List of Best Ethical & Sustainable Fashion Brands (2019)
Imagine you could make a simple change in your shopping patterns to instantly adopt a more sustainable lifestyle and be a sustainable fashion customer.
Or even better.
You don’t need to wait until you go shopping next.
Sustainable fashion is not only about what you buy, but also what you do with the clothes that you already have.
This article is going to be your guide into the world of sustainable fashion. It includes steps you can take TODAY so you can live a sustainable lifestyle.
Table of Contents
What is Sustainable Fashion?
Sustainable fashion aims to make fashion have a more positive social and environmental impact.
For fashion brands, it means producing garments in an ethical manner. They achieve it by using eco-friendly materials (such as cork or organic cotton) and working with factories that meet the highest employee and environmental standards.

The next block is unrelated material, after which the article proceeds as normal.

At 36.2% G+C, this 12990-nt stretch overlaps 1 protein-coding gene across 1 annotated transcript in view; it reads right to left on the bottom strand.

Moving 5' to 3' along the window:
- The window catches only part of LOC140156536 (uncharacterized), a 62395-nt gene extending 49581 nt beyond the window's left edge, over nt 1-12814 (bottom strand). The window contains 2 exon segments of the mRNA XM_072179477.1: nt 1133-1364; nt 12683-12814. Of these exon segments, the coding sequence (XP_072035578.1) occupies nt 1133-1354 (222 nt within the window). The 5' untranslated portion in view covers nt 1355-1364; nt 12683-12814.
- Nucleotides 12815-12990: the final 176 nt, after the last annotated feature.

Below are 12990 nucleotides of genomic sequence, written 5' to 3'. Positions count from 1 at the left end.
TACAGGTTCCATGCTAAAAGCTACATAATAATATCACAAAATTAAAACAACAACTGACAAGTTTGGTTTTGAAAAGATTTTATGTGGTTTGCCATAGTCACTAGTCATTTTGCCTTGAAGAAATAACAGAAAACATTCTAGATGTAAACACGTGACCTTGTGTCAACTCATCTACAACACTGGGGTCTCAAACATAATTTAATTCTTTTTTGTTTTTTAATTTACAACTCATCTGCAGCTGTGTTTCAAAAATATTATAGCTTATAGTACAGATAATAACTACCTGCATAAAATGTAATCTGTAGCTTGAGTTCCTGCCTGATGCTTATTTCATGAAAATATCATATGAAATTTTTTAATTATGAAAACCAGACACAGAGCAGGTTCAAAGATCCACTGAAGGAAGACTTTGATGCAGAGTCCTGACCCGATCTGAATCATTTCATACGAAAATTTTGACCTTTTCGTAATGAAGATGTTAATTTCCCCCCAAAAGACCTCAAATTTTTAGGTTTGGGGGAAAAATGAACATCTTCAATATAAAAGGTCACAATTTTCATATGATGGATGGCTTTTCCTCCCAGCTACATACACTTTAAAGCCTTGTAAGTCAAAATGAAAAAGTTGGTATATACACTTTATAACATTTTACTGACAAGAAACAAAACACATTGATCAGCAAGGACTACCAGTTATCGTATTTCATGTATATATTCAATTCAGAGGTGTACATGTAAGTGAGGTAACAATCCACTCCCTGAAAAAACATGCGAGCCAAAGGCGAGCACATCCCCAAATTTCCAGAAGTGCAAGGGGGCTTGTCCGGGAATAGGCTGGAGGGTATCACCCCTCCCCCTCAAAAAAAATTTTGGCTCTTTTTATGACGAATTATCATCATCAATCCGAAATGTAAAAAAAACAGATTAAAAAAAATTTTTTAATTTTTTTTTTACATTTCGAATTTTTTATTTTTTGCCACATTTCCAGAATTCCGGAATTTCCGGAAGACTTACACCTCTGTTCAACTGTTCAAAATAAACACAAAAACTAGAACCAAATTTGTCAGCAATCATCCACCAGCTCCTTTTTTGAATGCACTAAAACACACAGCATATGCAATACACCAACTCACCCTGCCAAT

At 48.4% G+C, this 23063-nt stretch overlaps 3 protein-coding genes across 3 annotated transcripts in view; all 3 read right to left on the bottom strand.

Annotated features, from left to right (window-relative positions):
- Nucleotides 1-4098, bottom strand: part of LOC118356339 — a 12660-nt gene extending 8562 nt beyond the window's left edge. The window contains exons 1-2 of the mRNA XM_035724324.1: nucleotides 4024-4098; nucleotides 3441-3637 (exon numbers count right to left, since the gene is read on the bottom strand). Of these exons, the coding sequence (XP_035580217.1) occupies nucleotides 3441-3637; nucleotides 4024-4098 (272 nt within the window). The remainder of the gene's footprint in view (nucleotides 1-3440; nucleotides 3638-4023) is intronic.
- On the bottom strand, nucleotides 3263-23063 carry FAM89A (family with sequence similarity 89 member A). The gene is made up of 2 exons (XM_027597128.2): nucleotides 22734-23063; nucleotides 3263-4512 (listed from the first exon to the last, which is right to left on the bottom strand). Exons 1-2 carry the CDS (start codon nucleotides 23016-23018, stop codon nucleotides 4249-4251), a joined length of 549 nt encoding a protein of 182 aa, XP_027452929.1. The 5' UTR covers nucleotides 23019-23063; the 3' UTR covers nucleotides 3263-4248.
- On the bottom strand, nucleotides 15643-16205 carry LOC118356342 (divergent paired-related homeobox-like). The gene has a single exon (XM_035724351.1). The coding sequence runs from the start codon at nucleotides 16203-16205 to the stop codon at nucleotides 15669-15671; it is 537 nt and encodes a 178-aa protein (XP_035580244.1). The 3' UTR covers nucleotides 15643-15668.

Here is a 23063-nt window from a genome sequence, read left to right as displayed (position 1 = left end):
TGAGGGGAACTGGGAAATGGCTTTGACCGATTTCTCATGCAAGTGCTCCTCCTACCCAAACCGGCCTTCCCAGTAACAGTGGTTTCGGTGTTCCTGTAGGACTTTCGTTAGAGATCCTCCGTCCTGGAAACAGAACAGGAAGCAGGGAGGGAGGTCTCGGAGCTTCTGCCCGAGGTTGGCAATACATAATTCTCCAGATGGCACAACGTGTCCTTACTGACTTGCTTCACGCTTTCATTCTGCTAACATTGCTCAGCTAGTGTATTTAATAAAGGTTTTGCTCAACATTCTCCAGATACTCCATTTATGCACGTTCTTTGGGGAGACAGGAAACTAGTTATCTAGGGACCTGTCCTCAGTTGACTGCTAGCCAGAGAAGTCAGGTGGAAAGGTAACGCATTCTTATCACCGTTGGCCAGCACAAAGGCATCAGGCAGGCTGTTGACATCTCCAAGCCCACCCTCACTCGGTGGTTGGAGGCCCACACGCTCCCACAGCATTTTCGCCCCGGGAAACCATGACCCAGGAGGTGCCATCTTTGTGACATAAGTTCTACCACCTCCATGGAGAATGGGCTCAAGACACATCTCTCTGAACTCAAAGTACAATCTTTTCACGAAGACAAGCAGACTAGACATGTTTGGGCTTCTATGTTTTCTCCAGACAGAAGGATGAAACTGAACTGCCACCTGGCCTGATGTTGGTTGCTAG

For customers, sustainable fashion is about being mindful: buying less but better, consciously choosing ethical brands, deciding to repair instead of throw away clothes, and more.
Even the smallest gestures count.
What’s the Origin of Sustainable Fashion?
The history of ethical fashion reaches the late 1980s when brands, such as ESPRIT and Patagonia, introduced the idea of a more educated capitalism. Profit wouldn’t be the only way to measure success. Other ways of making a positive impact on the world had to be taken into account.
As a result, most companies try to appear ethical nowadays.
But not all of them respect the same standards.